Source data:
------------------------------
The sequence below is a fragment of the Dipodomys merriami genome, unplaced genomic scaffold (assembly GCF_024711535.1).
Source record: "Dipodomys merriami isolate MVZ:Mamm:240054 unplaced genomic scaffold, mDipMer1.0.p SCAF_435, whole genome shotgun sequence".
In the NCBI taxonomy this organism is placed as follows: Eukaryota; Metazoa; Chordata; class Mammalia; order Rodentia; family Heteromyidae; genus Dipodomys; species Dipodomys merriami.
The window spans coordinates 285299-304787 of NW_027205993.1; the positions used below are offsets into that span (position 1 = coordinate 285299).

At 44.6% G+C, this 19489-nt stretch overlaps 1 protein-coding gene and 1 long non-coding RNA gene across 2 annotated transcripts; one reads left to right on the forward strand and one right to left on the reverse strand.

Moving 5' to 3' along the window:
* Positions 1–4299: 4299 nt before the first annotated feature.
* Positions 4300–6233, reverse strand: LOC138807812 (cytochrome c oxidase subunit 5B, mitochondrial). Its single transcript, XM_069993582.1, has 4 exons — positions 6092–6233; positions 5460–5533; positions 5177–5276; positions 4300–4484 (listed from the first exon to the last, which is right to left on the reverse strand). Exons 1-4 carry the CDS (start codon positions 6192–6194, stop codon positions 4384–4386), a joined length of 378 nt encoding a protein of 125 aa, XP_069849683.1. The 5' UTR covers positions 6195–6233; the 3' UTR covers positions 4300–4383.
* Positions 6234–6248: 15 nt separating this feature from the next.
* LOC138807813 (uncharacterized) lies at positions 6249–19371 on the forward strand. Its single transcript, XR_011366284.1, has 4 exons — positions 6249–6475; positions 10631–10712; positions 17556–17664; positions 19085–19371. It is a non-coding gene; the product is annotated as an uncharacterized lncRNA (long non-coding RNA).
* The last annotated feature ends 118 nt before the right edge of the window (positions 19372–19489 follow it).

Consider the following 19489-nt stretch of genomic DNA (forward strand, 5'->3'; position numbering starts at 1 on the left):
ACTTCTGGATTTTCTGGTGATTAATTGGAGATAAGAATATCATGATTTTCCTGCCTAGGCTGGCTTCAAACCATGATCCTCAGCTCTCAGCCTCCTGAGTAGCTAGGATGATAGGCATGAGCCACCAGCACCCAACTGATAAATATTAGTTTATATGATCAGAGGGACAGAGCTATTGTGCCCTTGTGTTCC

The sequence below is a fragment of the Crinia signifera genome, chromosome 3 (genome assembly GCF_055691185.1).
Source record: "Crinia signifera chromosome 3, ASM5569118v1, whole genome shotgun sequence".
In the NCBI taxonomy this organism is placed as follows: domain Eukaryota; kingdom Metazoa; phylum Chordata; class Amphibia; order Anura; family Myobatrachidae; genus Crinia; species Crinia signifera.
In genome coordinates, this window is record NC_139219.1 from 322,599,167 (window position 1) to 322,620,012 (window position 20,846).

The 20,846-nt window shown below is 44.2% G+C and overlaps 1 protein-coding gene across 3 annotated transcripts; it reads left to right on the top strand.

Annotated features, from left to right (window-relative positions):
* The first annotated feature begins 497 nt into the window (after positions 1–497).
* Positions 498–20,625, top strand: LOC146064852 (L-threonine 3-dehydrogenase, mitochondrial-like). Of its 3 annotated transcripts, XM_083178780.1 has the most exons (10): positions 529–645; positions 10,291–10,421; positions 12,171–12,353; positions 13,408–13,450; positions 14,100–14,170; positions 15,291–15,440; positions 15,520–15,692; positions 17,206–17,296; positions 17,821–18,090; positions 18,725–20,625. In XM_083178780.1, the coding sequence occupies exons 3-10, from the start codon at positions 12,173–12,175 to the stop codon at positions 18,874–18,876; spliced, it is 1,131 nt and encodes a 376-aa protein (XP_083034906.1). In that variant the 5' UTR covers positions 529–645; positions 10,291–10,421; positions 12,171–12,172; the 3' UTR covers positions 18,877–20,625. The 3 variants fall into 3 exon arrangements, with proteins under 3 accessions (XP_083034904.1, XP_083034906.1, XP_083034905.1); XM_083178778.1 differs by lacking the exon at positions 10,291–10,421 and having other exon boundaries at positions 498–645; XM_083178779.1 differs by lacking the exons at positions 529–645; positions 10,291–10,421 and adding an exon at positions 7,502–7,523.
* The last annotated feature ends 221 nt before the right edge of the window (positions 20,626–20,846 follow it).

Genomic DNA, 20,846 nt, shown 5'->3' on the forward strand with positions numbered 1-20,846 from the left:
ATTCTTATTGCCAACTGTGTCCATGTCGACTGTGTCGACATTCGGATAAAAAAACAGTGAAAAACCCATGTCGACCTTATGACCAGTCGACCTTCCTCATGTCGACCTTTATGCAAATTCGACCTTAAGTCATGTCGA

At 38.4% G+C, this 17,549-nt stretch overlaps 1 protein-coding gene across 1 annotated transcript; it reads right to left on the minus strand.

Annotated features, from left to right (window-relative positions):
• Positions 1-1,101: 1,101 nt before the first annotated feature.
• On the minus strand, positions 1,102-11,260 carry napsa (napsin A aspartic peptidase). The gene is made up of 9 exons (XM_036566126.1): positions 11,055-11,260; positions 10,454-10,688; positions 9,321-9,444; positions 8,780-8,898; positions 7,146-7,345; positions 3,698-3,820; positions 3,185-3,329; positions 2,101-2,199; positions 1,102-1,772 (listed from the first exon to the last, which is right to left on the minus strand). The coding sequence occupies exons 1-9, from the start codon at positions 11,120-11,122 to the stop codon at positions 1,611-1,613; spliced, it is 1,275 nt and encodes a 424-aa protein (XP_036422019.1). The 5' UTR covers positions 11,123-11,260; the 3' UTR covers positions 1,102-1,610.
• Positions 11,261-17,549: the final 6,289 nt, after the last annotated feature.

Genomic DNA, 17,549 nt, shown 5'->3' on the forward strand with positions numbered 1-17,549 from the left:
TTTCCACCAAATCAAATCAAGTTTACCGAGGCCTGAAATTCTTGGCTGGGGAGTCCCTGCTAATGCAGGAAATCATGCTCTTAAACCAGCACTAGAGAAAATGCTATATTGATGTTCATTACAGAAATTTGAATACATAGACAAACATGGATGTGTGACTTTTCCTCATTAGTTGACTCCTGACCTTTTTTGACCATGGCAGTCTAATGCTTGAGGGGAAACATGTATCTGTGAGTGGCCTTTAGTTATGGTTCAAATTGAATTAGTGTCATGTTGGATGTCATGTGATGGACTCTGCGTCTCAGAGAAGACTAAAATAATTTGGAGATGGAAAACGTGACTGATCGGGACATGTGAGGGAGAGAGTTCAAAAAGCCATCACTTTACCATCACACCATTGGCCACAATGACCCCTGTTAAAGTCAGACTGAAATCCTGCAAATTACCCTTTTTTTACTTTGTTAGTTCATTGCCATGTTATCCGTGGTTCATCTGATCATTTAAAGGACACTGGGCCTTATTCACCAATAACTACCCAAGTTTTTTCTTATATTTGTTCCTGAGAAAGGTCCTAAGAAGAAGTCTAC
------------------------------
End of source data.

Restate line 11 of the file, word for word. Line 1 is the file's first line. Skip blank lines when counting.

* The last annotated feature ends 118 nt before the right edge of the window (positions 19372–19489 follow it).